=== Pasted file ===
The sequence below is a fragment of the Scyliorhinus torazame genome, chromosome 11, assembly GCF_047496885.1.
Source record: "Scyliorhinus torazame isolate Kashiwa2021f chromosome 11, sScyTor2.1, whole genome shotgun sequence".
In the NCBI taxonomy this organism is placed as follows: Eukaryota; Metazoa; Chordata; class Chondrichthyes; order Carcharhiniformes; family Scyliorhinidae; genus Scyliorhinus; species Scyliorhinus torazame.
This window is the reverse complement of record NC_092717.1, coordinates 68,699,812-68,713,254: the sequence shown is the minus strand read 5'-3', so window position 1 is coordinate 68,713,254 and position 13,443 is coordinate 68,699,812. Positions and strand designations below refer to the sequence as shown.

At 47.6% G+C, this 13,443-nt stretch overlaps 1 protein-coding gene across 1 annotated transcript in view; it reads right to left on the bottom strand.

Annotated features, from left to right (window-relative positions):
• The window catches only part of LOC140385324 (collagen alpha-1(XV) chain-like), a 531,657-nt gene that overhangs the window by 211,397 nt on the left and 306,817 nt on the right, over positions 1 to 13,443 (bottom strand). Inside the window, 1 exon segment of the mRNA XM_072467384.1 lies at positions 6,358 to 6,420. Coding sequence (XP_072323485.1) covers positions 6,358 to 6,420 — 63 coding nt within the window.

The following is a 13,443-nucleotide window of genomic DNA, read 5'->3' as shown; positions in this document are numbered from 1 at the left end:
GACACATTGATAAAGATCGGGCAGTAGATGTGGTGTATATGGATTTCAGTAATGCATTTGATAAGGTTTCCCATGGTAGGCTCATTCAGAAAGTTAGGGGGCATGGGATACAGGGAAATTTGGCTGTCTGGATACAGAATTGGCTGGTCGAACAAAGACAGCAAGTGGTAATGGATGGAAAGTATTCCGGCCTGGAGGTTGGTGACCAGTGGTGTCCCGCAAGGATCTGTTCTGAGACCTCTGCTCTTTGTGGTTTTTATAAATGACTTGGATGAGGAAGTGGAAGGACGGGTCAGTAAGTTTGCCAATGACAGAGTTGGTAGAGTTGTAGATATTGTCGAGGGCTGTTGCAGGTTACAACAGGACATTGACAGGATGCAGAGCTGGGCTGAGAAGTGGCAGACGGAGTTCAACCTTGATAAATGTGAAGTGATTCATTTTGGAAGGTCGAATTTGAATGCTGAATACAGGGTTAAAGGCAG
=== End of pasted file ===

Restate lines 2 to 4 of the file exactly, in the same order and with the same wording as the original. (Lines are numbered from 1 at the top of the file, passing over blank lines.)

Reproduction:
Source record: "Scyliorhinus torazame isolate Kashiwa2021f chromosome 11, sScyTor2.1, whole genome shotgun sequence".
In the NCBI taxonomy this organism is placed as follows: Eukaryota; Metazoa; Chordata; class Chondrichthyes; order Carcharhiniformes; family Scyliorhinidae; genus Scyliorhinus; species Scyliorhinus torazame.
This window is the reverse complement of record NC_092717.1, coordinates 68,699,812-68,713,254: the sequence shown is the minus strand read 5'-3', so window position 1 is coordinate 68,713,254 and position 13,443 is coordinate 68,699,812. Positions and strand designations below refer to the sequence as shown.